crime

Detained man may be fugitive wanted over 1971 Shibuya policeman killing

5 Comments

Osaka Prefectural Police say that a 67-year-old man arrested last week may be a fugitive wanted for murdering a police officer during a violent student protest held in Tokyo’s Shibuya Ward in 1971.

According to police, on May 18, police arrested two men at a Hiroshima apartment belonging to an extremist group known as the Chukaku-ha, or the Japan Revolutionary Communist League, Fuji TV reported. This radical leftist organization, initially established in 1957, was known for coordinating, at times, violent riots in the 1960s and 1970s.

The two suspects were arrested on charges of obstructing police in the performance of their official duty.

Police said one of the two men possessed physical traits that resembled the fugitive, Masaaki Osaka, who allegedly killed a 21-year-old police officer with a Molotov cocktail during a student riot in Shibuya on November 14, 1971. The deceased officer, Tsuneo Nakamura, had been dispatched from Niigata to assist with the escalating large-scale protests at the time over the U.S. occupation Okinawa.

Osaka has been on the nationwide wanted list since 1972.

Although Osaka's fingerprints are not in the police files, nor is there any DNA evidence of his biological parents (who both have since died), police officials are checking whether a sibling’s DNA analysis can prove the identity of Osaka.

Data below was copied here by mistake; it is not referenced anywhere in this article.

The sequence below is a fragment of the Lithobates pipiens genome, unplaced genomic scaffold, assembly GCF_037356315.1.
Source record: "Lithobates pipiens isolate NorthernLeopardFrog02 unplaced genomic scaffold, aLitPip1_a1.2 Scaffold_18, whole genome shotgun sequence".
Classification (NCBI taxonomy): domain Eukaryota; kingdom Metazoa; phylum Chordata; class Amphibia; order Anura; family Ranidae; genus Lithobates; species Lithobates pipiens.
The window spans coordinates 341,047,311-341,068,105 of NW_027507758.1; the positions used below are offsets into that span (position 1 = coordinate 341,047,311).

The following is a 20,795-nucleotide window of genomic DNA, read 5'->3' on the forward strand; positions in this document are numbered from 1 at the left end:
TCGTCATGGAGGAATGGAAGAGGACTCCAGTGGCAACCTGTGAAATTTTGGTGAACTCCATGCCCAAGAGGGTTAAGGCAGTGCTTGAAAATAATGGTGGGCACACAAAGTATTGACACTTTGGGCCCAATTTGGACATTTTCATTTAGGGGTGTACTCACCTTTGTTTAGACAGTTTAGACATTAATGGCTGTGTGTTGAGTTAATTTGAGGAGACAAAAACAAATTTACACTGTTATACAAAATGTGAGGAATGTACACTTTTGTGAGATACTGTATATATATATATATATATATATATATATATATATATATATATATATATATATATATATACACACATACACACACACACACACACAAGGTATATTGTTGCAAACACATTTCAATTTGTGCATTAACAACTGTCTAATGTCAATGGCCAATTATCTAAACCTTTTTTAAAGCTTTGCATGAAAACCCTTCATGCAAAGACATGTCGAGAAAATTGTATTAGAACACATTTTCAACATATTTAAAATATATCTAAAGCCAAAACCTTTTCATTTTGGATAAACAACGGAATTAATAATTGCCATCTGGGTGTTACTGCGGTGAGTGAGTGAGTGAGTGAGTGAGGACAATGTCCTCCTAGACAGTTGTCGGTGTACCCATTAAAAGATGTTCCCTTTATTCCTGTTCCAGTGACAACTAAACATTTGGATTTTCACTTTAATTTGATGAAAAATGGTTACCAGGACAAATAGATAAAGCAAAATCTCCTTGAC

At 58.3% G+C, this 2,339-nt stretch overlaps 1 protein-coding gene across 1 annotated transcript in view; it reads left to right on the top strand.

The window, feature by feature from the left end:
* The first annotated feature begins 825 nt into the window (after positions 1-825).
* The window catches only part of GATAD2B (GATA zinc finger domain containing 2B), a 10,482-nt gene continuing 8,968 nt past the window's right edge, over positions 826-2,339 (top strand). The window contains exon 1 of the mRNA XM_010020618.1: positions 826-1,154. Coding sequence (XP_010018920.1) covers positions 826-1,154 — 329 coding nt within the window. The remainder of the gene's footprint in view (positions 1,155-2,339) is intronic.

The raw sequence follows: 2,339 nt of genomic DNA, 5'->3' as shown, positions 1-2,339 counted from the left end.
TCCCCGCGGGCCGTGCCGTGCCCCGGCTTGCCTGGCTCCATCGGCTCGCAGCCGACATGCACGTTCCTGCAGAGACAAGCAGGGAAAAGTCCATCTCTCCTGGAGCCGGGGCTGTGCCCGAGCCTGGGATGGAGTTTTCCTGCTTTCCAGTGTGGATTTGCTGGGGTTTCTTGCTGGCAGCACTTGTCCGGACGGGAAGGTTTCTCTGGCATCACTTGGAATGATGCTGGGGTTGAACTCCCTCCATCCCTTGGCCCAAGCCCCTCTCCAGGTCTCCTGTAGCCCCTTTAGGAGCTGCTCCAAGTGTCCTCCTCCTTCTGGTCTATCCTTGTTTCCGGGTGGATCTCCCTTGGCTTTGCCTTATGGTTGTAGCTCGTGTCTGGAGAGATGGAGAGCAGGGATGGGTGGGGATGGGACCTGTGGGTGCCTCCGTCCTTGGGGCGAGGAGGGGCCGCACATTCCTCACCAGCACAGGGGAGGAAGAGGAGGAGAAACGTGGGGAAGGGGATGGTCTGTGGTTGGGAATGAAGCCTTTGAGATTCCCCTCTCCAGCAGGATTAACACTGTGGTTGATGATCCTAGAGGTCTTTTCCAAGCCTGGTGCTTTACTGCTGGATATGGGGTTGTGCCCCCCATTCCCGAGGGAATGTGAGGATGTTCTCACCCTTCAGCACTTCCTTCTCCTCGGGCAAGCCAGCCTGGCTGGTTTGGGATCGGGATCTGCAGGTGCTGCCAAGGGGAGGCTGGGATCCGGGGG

The statute of limitations for murder was removed in 2010, so if the suspect is proven to be Osaka, police said he may be charged with murder.

© Japan Today

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5 Comments
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Sounds like the DNA test result will only be a formality.

0 ( +0 / -0 )

It is quite questionable what sentece would be "just", considering all the circumstances encircling the case.

2 ( +2 / -0 )

The statute of limitations for murder was removed in 2010, so if the suspect is proven to be Osaka, police said he may be charged with murder.

Which will lead to a prolonged court battle on the rights of a suspect with regards to an alleged crime that happened nearly 5 decades ago that has little if any physical evidence.

Yup..he'll be found guilty.

0 ( +0 / -0 )

Although Osaka's fingerprints are not in the police files, nor is there any DNA evidence of his biological parents (who both have since died), police officials are checking whether a sibling’s DNA analysis can prove the identity of Osaka.

How? I'd like to see how this plays out! Because its a wasteful effort. If they have an old pic of him with certain features which are still prominent (a scar, a mole, a specific detail to him), then that'd be a better chance.

-1 ( +0 / -1 )

Also, wasn't there a statue of limitations?

0 ( +0 / -0 )

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